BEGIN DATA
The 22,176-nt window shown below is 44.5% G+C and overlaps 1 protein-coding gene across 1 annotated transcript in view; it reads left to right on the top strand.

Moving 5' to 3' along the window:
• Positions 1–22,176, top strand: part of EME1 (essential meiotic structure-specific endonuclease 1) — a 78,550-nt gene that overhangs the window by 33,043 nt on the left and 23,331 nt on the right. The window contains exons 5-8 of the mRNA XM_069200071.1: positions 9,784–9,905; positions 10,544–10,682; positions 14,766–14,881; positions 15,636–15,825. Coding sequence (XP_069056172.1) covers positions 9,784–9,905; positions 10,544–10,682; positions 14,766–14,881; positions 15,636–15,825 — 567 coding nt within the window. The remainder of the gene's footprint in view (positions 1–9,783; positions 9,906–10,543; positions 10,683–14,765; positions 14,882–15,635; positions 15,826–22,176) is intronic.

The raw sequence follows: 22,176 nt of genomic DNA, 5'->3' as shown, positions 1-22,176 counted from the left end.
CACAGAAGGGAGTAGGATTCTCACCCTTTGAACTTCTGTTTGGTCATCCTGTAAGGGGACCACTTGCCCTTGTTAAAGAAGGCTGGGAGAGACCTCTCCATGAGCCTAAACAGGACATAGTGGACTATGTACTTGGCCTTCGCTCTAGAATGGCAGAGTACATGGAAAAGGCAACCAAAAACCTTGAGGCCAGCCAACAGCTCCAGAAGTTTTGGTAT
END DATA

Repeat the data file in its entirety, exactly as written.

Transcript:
The 22,176-nt window shown below is 44.5% G+C and overlaps 1 protein-coding gene across 1 annotated transcript in view; it reads left to right on the top strand.

Moving 5' to 3' along the window:
• Positions 1–22,176, top strand: part of EME1 (essential meiotic structure-specific endonuclease 1) — a 78,550-nt gene that overhangs the window by 33,043 nt on the left and 23,331 nt on the right. The window contains exons 5-8 of the mRNA XM_069200071.1: positions 9,784–9,905; positions 10,544–10,682; positions 14,766–14,881; positions 15,636–15,825. Coding sequence (XP_069056172.1) covers positions 9,784–9,905; positions 10,544–10,682; positions 14,766–14,881; positions 15,636–15,825 — 567 coding nt within the window. The remainder of the gene's footprint in view (positions 1–9,783; positions 9,906–10,543; positions 10,683–14,765; positions 14,882–15,635; positions 15,826–22,176) is intronic.

The raw sequence follows: 22,176 nt of genomic DNA, 5'->3' as shown, positions 1-22,176 counted from the left end.
CACAGAAGGGAGTAGGATTCTCACCCTTTGAACTTCTGTTTGGTCATCCTGTAAGGGGACCACTTGCCCTTGTTAAAGAAGGCTGGGAGAGACCTCTCCATGAGCCTAAACAGGACATAGTGGACTATGTACTTGGCCTTCGCTCTAGAATGGCAGAGTACATGGAAAAGGCAACCAAAAACCTTGAGGCCAGCCAACAGCTCCAGAAGTTTTGGTAT